I have nothing but anecdotal evidence, but I know exactly what the issue is.
Average people don't know where their files are.
I'm going to broadly group everyone into two categories.
These people understand where there files are, can think through nested folders and easily browse what they want from the dialog you've presented. Their concerns are privacy and organization, they want control over already know the best way to do everything (for their satisfaction).
My description here is short, because the vast majority of people who will ever read this will fall into this category. We design for ourselves by default, so we rarely need to think about ourselves extensively.
If you've ever dealt with an "average" computer user and asked them what files they'd like to backup, they'll say "my pictures", "my documents". But they aren't referring to folders with those names, they're referring to the pictures themselves, the documents. Digital versions of physical items: a photograph, a stack of papers.
To worsen the problem an average computer user understands a folder hierarchy up to 1 level deep. The root for any given user is whatever folder their photo program drops them in by default, their 1 level is composed of any trivial grouping of folders they established. This is again because they think in terms of physical items, most people have seen a folder with some papers or an envelope of pictures. They've never seen an envelope inside of another envelope though, and that way of organizing things isn't obvious to them.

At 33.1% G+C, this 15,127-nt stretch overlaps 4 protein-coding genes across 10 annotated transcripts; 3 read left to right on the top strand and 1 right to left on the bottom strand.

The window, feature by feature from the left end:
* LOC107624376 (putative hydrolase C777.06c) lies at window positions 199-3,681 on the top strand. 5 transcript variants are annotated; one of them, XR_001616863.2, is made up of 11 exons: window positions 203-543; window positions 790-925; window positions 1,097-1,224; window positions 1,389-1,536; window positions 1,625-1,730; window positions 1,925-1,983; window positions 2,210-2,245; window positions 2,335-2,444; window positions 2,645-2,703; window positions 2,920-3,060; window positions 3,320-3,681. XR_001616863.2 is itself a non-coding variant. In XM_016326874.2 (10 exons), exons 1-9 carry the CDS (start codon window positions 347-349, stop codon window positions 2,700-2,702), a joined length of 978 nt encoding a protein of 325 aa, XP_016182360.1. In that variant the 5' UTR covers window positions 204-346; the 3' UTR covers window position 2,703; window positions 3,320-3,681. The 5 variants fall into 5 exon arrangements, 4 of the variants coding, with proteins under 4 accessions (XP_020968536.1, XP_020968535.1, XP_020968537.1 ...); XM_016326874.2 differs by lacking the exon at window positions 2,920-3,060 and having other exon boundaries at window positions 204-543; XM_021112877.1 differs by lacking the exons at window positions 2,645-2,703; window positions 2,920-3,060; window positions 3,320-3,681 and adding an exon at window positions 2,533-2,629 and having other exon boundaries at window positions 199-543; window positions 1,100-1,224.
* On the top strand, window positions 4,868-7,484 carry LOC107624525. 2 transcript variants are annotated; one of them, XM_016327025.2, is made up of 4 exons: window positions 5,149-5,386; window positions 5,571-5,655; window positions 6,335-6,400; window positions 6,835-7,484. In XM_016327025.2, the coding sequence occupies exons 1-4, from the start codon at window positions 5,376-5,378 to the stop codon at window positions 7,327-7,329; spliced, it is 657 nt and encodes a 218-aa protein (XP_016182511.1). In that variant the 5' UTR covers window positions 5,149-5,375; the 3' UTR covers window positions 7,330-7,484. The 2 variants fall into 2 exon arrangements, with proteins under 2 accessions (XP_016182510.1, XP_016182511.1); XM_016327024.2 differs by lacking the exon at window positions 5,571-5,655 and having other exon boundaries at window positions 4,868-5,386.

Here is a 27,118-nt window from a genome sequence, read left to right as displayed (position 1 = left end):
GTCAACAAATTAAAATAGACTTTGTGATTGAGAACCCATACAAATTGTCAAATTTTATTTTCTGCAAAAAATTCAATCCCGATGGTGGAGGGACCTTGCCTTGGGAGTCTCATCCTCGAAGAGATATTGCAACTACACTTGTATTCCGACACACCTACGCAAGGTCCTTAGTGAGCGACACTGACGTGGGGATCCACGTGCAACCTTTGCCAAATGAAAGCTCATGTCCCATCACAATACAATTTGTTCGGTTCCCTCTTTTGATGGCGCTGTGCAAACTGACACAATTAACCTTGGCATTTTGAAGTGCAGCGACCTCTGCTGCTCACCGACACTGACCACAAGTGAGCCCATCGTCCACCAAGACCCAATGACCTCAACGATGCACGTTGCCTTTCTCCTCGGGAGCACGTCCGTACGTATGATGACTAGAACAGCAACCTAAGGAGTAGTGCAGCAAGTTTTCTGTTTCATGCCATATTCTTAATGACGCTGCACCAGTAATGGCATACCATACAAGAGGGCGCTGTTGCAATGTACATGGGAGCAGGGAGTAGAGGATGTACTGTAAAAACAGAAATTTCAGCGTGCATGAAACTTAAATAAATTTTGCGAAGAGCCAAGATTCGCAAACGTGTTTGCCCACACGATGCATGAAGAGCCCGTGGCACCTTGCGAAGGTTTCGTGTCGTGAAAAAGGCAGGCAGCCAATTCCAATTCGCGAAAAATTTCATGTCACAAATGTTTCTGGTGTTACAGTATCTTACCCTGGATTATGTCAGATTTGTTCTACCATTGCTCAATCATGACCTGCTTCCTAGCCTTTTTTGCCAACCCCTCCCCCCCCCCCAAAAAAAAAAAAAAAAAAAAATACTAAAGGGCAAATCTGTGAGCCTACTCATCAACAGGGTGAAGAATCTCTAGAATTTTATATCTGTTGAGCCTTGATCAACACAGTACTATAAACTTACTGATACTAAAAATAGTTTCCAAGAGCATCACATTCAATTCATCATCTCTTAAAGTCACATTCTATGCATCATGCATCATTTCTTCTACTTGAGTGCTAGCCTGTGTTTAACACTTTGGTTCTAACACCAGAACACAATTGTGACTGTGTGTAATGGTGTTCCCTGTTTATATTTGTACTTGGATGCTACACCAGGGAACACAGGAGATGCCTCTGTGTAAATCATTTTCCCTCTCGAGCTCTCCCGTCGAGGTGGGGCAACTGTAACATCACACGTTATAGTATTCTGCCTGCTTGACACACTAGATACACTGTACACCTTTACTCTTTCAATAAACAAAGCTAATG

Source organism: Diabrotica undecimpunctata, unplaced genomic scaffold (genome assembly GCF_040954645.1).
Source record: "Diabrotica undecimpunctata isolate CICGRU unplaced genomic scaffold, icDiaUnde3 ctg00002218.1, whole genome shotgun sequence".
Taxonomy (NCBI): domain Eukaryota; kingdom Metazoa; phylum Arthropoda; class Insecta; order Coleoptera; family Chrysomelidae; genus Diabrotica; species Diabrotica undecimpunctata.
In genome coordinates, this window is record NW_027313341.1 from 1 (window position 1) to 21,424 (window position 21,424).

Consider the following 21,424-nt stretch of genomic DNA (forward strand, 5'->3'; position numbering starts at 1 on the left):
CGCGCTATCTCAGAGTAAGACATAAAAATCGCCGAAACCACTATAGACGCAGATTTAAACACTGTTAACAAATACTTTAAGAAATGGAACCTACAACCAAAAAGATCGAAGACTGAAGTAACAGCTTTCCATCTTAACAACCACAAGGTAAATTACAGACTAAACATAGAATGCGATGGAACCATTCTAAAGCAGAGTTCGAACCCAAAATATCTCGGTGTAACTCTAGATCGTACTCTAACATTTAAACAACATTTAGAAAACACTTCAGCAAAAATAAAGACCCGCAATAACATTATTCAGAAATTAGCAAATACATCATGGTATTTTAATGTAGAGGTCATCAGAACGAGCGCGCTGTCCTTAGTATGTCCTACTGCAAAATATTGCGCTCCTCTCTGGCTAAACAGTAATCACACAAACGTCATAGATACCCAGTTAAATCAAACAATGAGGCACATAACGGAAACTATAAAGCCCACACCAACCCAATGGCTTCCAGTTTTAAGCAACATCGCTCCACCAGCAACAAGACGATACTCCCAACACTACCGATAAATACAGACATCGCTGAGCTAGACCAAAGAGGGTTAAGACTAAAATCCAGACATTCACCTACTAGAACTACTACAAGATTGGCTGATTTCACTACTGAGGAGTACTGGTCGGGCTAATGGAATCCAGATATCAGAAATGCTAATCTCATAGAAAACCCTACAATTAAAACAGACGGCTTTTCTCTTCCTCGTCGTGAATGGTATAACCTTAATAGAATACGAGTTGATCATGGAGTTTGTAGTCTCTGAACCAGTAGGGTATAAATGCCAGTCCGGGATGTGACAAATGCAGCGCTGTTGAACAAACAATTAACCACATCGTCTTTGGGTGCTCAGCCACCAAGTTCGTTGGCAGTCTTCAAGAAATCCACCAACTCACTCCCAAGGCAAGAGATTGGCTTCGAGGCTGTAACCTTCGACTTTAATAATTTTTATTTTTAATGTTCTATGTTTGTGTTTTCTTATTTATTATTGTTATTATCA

You're asking them to find what they care about from the root of the computer, not the root they are accustomed to. When you present these users with the computer root and ask them to find what they care about they're lost and confused. Many will just give up.
In this case, you need to do the work for them. Ask them what they care about, then find their files for them. If they say they care about Documents, scan everywhere they could possibly stash a
.xlsx from their Downloads, Documents, Desktop and back up everything. If they care about Music find every
.aac, etc. and back up everything.
By doing this, you'll also protect yourself from their own error in backing up their content. This group of people may become (unjustly) angry at your service for not backing up an important document they saved to their desktop, when they only told you to backup their documents folder.
With these two groups in mind, I believe something like the following would dramatically increase your success rate. This is more work for you as a backup provider, but will allow computer users of all levels of ability to effectively backup the things they care about: